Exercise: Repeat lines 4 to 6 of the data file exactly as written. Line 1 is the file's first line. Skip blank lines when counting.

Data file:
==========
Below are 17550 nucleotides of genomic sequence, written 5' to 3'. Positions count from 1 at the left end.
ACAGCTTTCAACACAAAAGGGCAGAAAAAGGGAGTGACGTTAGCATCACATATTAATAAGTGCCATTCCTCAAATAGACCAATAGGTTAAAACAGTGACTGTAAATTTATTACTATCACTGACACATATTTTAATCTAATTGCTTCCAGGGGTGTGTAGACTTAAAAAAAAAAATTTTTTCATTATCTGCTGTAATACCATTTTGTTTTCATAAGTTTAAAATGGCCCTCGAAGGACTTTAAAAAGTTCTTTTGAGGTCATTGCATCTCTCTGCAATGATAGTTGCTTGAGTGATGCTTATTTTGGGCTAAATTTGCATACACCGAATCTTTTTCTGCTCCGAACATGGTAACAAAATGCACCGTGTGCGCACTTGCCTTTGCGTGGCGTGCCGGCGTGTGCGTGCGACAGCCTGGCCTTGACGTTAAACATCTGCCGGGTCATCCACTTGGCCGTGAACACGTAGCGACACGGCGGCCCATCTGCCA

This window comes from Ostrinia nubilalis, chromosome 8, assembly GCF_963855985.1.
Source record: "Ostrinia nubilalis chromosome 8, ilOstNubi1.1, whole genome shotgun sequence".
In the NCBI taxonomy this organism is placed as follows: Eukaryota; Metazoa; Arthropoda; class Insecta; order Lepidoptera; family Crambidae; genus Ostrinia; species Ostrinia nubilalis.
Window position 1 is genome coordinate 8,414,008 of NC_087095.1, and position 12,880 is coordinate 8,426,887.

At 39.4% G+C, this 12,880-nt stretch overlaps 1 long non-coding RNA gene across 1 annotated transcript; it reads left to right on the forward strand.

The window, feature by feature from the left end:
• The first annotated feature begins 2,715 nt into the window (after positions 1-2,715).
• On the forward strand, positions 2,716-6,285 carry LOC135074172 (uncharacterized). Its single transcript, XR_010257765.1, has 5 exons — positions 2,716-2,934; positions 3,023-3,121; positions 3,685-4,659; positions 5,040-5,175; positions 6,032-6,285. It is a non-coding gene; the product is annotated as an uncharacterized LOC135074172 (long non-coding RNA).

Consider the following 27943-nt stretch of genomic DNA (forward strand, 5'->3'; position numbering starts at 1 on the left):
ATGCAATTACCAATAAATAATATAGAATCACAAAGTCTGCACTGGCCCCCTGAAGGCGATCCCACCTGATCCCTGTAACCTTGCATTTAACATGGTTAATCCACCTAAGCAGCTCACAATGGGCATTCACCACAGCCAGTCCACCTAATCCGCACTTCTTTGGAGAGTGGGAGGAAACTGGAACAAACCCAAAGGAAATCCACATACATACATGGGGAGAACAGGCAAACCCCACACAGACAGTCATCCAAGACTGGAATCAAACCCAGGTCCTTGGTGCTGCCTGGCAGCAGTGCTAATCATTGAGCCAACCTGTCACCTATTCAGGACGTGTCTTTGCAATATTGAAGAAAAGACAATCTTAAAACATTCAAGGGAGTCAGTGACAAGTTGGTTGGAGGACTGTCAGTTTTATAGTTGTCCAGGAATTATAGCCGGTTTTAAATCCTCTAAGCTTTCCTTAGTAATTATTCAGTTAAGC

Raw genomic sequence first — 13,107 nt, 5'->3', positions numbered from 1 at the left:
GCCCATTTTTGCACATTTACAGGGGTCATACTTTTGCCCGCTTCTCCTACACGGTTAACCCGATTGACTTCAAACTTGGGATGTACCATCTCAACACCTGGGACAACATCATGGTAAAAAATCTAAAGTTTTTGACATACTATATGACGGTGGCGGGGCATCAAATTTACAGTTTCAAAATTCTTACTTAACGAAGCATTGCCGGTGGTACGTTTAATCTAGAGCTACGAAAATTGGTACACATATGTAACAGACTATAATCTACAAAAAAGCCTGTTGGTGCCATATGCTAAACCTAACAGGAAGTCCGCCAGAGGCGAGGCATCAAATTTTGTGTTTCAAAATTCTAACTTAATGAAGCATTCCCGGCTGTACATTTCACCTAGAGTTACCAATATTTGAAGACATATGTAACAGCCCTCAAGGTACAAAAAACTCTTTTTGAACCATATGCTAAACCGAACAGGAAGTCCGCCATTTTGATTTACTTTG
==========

Source record: "Ostrinia nubilalis chromosome 8, ilOstNubi1.1, whole genome shotgun sequence".
In the NCBI taxonomy this organism is placed as follows: Eukaryota; Metazoa; Arthropoda; class Insecta; order Lepidoptera; family Crambidae; genus Ostrinia; species Ostrinia nubilalis.
Window position 1 is genome coordinate 8,414,008 of NC_087095.1, and position 12,880 is coordinate 8,426,887.